In 2008 Steele-Perkins won an Arts Council England grant for "Carers: The Hidden Face of Britain", a project to interview those caring for their relatives at home, and to photograph the relationships. Some of this work has appeared in The Guardian, and also in his book England, My England, a compilation of four decades of his photography that combines photographs taken for publication with much more personal work: he does not see himself as having a separate personality when at home. "By turns gritty and evocative," wrote a reviewer in The Guardian, "it is a book one imagines that Orwell would have liked very much."

Steele-Perkins has two sons, Cedric, born 16 November 1990, and Cameron, born 18 June 1992. With his marriage to Miyako Yamada he has a stepson, Daisuke and a granddaughter, Momoe.

Solo

  • "The Face of Bengal". Camerawork Gallery (London), 1974.
  • "The Teds". Camerawork Gallery (London), 1979.
  • "Beirut". Camerawork Gallery (London), 1983.
  • "Famine in Africa". Barbican Art Gallery (London), 1985.
  • "Lebanon". Magnum Gallery (Paris), 1985.
  • "South Africa". Fnac (Paris), 1986.
  • "The Pleasure Principle". Fnac (Paris), 1990.
  • Photographs of Britain. Aperture Foundation (New York), May 1991.
  • "Africa, Work in Progress". Visa pour l'image (Perpignan), 1992.
  • "Nomansland". Photo Gallery International (Tokyo), August–September 1999.
  • "Afghanistan". Visa pour l'image (Perpignan), 1999.
  • "Notes from Afghanistan". Side Gallery (Newcastle), September–October 2000. Ffotogallery (Cardiff), August (?) – September 2000.
  • "Fuji". Midlands Arts Centre (Birmingham), January–March 2002.
  • "Photographs of Mt Fuji". Aberystwyth Arts Centre (Aberystwyth), May–June 2002.
  • "Fuji". Impressions Gallery (York), August–September 2002.
  • "Fuji". Granship (Shizuoka City), May–June 2002.
  • "The Teds". Gallery 292 (New York City), March 2003.
  • "The Teds: From the Originals to the Plastics". Stephen Daiter Gallery (Chicago), January–February 2004.
  • "Echoes". Leica Gallery Tokyo (Ginza, Tokyo), August–September 2005.
  • "Hinterland". Side Gallery (Newcastle), April–May 2006.
  • "Haswell Plough to Harajuku". Host Gallery (London), June–July 2007.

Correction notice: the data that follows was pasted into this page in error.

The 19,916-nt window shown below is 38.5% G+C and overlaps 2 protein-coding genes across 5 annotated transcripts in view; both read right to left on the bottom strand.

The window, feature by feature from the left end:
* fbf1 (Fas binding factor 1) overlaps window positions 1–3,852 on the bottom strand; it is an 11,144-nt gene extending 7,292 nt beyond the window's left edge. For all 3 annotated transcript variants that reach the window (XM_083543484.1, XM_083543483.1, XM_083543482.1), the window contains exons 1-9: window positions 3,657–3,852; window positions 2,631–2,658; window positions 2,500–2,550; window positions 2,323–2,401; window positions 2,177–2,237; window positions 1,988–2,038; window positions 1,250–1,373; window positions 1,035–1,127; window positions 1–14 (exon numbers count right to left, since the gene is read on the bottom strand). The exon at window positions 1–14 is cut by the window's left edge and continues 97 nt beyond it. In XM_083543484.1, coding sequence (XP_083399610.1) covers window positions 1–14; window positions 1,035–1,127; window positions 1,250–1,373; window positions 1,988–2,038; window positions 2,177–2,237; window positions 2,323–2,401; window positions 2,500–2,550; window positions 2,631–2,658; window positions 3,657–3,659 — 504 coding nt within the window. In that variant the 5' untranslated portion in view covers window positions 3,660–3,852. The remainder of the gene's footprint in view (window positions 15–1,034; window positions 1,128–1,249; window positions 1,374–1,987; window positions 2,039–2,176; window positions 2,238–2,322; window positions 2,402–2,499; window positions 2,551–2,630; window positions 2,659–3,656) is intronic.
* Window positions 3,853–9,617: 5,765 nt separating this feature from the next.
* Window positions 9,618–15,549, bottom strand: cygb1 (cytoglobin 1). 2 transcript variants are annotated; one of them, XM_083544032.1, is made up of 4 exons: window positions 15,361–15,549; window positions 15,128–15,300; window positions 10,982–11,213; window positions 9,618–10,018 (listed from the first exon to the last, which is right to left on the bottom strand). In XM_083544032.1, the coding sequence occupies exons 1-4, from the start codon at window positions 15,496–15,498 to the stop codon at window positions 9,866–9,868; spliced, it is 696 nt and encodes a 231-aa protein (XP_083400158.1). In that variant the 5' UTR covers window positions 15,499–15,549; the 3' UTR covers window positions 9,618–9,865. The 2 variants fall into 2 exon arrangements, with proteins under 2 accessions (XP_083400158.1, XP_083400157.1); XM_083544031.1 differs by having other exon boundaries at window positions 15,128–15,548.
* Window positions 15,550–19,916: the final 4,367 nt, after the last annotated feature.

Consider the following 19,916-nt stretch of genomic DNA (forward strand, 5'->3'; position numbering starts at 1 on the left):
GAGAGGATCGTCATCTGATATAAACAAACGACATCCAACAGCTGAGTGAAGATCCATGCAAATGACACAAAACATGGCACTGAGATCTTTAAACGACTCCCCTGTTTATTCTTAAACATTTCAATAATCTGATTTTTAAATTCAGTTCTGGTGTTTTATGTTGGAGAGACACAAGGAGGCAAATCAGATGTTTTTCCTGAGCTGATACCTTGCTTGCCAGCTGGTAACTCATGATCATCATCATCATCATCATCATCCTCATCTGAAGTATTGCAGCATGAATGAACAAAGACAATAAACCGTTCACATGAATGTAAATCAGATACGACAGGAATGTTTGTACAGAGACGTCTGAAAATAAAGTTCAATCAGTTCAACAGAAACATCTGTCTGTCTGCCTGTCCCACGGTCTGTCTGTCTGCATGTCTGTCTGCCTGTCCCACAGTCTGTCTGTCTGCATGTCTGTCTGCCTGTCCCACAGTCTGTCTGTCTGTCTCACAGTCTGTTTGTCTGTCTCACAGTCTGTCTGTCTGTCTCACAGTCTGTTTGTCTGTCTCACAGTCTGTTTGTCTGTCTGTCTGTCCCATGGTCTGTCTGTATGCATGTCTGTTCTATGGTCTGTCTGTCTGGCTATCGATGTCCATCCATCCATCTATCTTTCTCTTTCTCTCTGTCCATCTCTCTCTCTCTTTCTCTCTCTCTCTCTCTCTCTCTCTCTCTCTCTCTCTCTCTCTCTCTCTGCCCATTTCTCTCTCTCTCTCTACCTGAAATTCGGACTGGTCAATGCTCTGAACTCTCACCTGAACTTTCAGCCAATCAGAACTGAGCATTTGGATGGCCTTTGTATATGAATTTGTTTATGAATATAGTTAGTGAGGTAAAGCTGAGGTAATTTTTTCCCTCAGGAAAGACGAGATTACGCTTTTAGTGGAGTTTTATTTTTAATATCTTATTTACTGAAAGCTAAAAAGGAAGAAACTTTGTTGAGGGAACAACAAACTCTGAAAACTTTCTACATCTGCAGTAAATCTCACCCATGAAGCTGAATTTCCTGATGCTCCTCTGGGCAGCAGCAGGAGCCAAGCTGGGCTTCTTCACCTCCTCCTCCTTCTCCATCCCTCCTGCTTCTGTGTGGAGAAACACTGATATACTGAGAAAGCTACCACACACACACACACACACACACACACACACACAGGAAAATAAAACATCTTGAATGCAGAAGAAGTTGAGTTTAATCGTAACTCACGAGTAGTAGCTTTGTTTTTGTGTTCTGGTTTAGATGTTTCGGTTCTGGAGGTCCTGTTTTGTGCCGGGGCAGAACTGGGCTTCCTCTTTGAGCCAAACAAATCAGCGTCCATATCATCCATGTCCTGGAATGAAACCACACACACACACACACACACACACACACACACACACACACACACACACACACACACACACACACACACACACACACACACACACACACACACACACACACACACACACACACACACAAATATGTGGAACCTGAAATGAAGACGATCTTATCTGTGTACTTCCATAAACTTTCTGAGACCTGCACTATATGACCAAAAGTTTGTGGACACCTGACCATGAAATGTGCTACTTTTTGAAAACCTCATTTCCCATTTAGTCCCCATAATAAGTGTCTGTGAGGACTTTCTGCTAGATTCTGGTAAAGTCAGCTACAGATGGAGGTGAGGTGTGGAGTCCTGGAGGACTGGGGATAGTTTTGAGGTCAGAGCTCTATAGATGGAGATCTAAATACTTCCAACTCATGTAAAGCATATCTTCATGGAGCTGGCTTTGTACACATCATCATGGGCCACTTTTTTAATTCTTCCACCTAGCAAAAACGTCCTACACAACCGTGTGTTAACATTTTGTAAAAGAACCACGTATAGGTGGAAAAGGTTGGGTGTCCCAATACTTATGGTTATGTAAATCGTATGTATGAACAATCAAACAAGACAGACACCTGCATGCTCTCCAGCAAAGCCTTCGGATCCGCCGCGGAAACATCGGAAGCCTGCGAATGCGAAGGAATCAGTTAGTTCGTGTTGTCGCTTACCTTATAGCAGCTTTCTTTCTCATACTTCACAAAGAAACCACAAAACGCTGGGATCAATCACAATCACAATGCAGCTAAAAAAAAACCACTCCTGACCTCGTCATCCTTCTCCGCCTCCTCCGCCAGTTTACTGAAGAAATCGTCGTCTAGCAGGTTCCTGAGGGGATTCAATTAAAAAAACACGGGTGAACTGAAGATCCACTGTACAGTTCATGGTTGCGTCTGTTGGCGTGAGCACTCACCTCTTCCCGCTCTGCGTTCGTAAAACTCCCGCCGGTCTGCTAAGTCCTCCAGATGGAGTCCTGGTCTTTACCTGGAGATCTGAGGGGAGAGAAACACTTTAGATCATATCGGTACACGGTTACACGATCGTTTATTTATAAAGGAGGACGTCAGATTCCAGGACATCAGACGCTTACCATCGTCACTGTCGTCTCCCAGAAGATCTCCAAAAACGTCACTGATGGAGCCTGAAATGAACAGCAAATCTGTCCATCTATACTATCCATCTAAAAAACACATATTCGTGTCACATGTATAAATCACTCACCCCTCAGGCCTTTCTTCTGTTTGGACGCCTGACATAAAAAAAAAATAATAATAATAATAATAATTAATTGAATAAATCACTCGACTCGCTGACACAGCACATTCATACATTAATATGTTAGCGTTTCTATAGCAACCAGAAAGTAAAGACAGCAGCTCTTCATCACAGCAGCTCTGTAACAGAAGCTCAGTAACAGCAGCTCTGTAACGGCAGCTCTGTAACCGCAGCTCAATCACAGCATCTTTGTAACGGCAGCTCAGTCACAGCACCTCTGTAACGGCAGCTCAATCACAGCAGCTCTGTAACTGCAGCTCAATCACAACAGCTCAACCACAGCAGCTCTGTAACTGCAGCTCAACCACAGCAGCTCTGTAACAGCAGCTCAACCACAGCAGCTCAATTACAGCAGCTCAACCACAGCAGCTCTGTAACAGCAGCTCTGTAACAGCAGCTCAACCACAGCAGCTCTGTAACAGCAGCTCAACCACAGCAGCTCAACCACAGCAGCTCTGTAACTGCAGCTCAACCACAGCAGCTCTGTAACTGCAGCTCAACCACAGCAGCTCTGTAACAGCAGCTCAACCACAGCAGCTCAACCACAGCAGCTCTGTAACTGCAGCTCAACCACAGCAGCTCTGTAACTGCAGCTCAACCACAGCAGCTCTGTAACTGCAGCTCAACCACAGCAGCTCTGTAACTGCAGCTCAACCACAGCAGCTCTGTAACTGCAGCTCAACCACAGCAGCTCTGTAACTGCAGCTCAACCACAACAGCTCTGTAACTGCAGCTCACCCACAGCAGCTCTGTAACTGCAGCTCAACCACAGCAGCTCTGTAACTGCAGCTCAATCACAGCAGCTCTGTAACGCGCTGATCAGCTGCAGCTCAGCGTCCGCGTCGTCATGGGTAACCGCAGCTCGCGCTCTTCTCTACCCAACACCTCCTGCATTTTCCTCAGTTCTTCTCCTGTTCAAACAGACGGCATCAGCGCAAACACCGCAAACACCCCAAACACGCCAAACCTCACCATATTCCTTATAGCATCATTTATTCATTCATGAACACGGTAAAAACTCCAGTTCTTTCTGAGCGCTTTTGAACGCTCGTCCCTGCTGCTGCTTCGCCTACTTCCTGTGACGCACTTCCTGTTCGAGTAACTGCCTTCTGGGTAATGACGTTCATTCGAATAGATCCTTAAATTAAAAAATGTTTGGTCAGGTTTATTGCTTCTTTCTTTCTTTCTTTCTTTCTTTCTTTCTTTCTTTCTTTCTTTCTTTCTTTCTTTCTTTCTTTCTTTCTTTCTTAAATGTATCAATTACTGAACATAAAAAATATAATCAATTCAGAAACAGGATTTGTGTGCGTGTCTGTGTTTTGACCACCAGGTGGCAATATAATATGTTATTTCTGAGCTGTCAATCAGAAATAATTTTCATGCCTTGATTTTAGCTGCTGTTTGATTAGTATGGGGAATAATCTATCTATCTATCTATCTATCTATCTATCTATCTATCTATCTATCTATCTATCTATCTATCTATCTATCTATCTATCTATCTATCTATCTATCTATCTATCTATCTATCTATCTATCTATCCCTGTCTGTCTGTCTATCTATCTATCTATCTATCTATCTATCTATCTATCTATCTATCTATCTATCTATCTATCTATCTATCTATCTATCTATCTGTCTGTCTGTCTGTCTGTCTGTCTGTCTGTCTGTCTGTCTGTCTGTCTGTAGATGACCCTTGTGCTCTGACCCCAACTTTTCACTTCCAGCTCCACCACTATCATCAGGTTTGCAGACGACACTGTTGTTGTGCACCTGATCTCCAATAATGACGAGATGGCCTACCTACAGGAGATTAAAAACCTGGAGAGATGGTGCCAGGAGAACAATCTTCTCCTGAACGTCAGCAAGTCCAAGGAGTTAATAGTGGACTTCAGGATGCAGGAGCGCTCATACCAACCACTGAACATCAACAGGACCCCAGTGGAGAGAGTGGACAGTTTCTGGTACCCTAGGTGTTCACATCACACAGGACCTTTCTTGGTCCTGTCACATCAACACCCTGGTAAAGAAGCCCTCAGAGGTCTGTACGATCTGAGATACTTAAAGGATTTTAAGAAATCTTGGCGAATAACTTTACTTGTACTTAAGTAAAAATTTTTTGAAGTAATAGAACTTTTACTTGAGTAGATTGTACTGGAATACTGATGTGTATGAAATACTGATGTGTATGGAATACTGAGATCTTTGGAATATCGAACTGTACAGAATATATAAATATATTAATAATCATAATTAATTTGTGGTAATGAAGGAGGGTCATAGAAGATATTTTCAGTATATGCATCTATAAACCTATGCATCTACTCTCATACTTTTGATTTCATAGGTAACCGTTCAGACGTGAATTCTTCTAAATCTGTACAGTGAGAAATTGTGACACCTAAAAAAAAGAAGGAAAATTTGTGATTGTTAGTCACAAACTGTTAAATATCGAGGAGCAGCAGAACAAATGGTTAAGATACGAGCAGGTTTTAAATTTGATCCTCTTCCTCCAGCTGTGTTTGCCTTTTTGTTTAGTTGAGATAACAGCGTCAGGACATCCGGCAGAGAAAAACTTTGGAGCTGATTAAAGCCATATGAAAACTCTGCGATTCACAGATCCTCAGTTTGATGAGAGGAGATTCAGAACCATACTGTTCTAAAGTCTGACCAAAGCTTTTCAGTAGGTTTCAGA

• "Northern Exposures". Northumbria University Gallery, 2007.
  • "Fuji". Porta Praetoria (Aosta), as part of the Mountain Photo Festival, August–September 2008.
  • "England My England". Kings Place Gallery (London), June–July 2010.
  • "For Love of the Game". Third Floor Gallery (Cardiff), June–July 2010. Photographs of football in Japan, England, and Ghana.
  • "Northern Exposures". Galleries Inc at Central Square North (Newcastle), January–February 2011.
  • "The Pleasure Principle". Open Eye Gallery (Liverpool), November–December 2011.
  • "Centenarians". University Gallery, Northumbria University (Newcastle), October–November 2012.
  • Group or shared

  • "The Inquisitive Eye". ICA (London), 1974.
  • "Il Regno Unito si diverte". British Council, Milan, 1981. (With Homer Sykes and Patrick Ward.)
  • "Maritime England". Photographers' Gallery (London), 1982.
  • "The Other Britain". National Theatre (London), and touring in Britain, 1982.
  • "El Salvador: Work of Thirty Photographers". ICP (New York), 1984.
  • "The Indelible Image". Corcoran Gallery (Washington, D.C.), 1985.
  • "In Our Time". A Magnum Photos exhibition. World tour, 1990.
  • "A Terrible Beauty". Artists Space (New York), 1994.
  • "Our Turning World". Barbican Art Gallery (London), December 1999 – March 2000. With other Magnum photographers.
  • "Magnum Style". Staley-Wise Gallery (New York), April–June 2004. ("Style is evident in body language, original dress, and physical beauty"; with other Magnum photographers.)